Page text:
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2013年4月21日 (日)

就活期間短縮 「抜け駆け」で骨抜きにするな

The Yomiuri Shimbun April 21, 2013
Ensure that new job-hunting rules for students are not meaningless
就活期間短縮 「抜け駆け」で骨抜きにするな(4月20日付・読売社説)

Creating an environment for university students in which they can concentrate on their schoolwork will contribute to fostering talented human resources. It is therefore appropriate to shorten the job-hunting period for university students.

The start of job-hunting activities, which are currently banned until December of university students' third year, will be delayed until March of their third year under new rules. Also, the start of screenings by companies, including job interviews, will be delayed until August of their fourth year, four months later than now.

Prime Minister Shinzo Abe on Friday asked leaders of three economic organizations, including Hiromasa Yonekura, chairman of the Japan Business Federation (Keidanren), to observe the new rules. The business leaders agreed to do so.

The new rules are expected to be applied when companies hire graduates now in their second year.

Students skipping classes

Keidanren stipulates job-hunting rules in its charter on ethical recruitment, a gentleman's agreement among member companies. Currently, when the ban on job hunting ends in December, third-year students become busy preparing statements of reasons for wanting to join companies and going to orientation meetings organized by companies for prospective employees. In the process, they often skip classes. It is only natural that universities are highly dissatisfied with the current situation, which is hindering students' studies.

Screenings such as job interviews currently start for fourth-year students in spring. However, many universities abroad offer classes until summer. For fear of starting job hunting too late, many students decide not to study abroad.

If the start of the screening process is delayed until August, university students will be able to focus on their studies longer, and it will be easier for them to study abroad as well. This would also benefit companies seeking internationally oriented human resources.

The fact that Keidanren's charter is nonbinding and has no penalties for violators is problematic. Furthermore, only 830 companies among about 1,300 member companies have endorsed the charter. We cannot dispel concerns that foreign companies and others not parties to the charter will rush to corral students before the ban on job hunting ends.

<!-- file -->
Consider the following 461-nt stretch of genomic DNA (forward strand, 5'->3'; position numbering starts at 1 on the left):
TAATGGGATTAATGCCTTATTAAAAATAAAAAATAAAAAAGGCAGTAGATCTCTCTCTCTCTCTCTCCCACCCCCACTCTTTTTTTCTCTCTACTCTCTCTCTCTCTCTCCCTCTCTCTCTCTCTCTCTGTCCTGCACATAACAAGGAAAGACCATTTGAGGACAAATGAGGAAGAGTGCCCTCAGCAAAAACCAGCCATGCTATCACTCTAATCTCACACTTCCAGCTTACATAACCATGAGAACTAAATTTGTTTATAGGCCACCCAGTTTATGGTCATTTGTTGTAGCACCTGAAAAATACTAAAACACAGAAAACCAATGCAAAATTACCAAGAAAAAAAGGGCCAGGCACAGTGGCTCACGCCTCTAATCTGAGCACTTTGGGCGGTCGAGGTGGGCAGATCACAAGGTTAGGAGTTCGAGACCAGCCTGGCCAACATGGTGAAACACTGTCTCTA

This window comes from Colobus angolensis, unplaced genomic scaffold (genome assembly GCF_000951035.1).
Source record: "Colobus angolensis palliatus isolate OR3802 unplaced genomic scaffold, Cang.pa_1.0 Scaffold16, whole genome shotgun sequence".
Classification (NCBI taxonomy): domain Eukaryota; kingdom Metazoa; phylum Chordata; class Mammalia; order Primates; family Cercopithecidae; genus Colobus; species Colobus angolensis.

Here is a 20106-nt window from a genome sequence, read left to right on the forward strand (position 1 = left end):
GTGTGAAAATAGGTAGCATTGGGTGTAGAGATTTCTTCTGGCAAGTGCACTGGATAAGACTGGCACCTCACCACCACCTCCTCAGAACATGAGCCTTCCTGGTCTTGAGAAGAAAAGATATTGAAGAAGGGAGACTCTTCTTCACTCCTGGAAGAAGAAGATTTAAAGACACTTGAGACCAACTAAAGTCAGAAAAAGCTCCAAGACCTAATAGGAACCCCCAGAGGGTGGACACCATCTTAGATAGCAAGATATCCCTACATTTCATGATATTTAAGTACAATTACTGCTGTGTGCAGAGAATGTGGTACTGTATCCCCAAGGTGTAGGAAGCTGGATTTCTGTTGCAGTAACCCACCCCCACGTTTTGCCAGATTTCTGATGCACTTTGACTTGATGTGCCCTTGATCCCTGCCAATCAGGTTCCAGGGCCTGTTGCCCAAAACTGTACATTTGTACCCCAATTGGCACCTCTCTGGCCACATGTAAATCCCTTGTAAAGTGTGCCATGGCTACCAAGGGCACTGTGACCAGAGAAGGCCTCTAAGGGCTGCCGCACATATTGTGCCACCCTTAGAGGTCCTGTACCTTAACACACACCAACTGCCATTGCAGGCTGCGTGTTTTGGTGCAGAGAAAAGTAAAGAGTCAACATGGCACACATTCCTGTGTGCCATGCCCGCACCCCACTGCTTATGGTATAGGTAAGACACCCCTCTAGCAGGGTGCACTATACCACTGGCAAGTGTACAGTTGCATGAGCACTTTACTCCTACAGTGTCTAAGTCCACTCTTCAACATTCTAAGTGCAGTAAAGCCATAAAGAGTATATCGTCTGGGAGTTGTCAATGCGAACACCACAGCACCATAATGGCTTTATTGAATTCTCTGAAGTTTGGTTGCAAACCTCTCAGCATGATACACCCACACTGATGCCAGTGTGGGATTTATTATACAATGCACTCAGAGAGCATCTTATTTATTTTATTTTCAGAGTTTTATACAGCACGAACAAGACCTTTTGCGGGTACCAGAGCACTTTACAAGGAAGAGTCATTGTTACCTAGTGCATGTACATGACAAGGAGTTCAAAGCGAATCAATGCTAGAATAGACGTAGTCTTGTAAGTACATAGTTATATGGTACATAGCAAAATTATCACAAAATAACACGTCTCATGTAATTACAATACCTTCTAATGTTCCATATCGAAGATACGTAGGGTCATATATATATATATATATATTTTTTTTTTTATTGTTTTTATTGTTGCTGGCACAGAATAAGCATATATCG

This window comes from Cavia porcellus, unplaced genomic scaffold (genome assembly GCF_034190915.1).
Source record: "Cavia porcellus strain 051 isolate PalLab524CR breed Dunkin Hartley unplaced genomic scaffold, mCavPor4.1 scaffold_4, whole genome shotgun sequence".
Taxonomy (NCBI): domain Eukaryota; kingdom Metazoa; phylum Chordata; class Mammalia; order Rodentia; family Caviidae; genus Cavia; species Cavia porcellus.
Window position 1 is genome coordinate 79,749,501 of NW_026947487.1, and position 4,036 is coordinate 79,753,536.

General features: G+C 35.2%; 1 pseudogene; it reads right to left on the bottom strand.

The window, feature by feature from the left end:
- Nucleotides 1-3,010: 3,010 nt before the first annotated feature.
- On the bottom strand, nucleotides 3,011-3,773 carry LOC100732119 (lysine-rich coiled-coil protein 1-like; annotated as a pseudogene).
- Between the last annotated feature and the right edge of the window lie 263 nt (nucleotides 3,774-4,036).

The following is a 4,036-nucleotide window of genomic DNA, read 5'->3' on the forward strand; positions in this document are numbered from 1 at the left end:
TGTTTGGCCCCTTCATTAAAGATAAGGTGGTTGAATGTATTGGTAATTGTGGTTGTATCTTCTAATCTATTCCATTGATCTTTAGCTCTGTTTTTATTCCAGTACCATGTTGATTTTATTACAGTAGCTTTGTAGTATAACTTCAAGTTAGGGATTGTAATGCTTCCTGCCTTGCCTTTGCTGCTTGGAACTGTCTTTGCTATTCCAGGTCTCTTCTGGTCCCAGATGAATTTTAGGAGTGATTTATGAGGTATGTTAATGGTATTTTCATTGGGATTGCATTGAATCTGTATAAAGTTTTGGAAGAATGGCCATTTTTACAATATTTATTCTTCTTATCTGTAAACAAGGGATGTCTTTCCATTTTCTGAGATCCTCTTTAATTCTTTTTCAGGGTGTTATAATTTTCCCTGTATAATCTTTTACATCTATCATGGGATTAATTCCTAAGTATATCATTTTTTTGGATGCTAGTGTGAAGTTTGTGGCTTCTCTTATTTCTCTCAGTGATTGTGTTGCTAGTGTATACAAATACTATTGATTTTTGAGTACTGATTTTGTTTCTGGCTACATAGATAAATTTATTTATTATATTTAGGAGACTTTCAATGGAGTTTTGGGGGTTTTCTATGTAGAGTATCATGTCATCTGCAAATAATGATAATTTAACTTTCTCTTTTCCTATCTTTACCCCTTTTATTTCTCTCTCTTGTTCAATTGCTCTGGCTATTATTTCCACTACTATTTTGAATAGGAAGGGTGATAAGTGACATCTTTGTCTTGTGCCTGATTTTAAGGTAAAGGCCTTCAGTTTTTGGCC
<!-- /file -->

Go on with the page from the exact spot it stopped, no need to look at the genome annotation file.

A similar employment agreement in the past was abolished after it became toothless because of the practice of "aotagai" (green harvest), which refers to starting recruiting activities earlier than the agreed date. To avoid the same mistake, Keidanren needs to make the charter fully understood and make efforts to increase the number of member companies that endorse it. Companies, for their part, should willingly abide by the charter rather than only deploring a decline in students' academic ability.

Examinations for career-track positions for national civil servants are held from April to June. This schedule must be reviewed so that the government does not recruit new employees before companies do.

Concerns over shorter season

Students are concerned that it may become difficult for them to receive an unofficial job offer due to a shorter job-hunting season. And small and midsize companies are worried it will become even more difficult to acquire human resources as only big companies may attract students.

Even if small and midsize companies with good business results try to hire more graduates, there are not many students willing to work in such firms. The government, companies, universities and others need to strengthen cooperation to solve this mismatch.

We also want students to change their mind-set. In a trend that has become conspicuous, many students randomly seek jobs at big companies, probably partly because they can easily submit statements of reasons for application to companies via the Internet. This is worrisome.

We want students to find a job suitable for them through job hunting in the original sense of the phrase that focuses on a job they want, not "company hunting," in which they look for any famous company to join.

(From The Yomiuri Shimbun, April 20, 2013)
(2013年4月20日01時36分  読売新聞)


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